Most people don't realize the impact of a missing tooth on their overall tooth health, but two very serious things happen, and they start to happen quickly. First, the surrounding teeth start to space out. This will make them looser, and also more susceptible to gum disease. Second is the jawbone starts to recede from the area where the tooth was. This is because having a tooth stimulates the bone, and without that stimulation the body assumes it doesn't need bone tissue in that area. You can see where, the more teeth that are missing, the more these two problems would increase.
For the past few centuries, all you could do was put a partial bridge in to fill in the area, or if there are many missing teeth, dentures. Now there are dental implants, and they are drastically better. Everyone knows the problems with dentures, and even though they're better than no teeth at all, eating is restricted, your appearance changes, and you just plain feel old. Implants , on the other hand, are as strong or stronger than regular teeth, and last a long time, while keeping the jawbone stimulated.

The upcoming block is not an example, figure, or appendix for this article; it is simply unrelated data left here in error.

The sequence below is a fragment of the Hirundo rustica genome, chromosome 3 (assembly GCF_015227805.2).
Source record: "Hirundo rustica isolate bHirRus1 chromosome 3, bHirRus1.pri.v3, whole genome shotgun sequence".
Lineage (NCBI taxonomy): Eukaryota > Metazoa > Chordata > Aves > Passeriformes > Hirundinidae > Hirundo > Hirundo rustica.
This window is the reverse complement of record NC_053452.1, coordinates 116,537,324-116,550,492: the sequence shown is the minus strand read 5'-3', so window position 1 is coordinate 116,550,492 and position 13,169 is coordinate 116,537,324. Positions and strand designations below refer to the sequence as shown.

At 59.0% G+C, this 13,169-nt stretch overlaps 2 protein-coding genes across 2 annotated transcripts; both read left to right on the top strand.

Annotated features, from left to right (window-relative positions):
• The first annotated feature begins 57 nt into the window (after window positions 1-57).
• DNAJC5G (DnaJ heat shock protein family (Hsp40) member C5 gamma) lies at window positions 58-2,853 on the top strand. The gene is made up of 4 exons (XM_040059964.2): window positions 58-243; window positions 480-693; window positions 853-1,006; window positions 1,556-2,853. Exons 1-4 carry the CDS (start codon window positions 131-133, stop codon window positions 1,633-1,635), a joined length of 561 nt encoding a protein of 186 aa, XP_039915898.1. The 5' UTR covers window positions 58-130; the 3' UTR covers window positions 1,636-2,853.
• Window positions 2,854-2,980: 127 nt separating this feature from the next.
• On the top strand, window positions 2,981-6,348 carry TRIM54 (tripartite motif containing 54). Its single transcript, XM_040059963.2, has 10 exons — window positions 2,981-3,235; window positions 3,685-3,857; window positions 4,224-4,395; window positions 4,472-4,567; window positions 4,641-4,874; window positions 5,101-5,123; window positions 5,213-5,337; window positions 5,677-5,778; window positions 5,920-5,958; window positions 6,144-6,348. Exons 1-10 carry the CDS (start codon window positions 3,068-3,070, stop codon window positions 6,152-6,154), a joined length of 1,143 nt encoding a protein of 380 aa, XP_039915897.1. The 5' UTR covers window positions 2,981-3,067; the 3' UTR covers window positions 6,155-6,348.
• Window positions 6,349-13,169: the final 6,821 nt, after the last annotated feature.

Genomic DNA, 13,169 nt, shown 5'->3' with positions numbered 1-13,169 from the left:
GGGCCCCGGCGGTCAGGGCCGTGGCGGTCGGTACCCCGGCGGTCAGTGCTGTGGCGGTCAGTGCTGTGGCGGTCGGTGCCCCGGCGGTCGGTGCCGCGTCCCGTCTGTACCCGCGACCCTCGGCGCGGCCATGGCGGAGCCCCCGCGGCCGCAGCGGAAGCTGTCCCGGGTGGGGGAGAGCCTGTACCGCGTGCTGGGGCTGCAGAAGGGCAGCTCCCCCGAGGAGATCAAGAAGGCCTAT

Essentially dental implants are porcelain crowns that are fixed to a screw that is placed directly into the jawbone. Sounds a little strange, but very effective, and the jawbone grows very quickly around them to hold them in place. It's not a particularly uncomfortable procedure, especially if a dentist uses a dental laser to prepare the gum tissue.
Implants are relatively expensive, but generally a great investment, since most likely you'll be eating for many years to come. And now many times implants can be placed in a single appointment, which is vastly different than it was even five years ago, when it would take up to six months to complete. Also, a handful of dentists are using a 3D cone-beam scanner in order to place the implants in exactly the right place. I think this is a fantastic innovation, and I hope a lot more dentists will get one soon.
To read more about dental implants and find a dentist who does them, go to www.1800dentist.com. To read more about 3D cone beam scanners, go to www.sirona.com.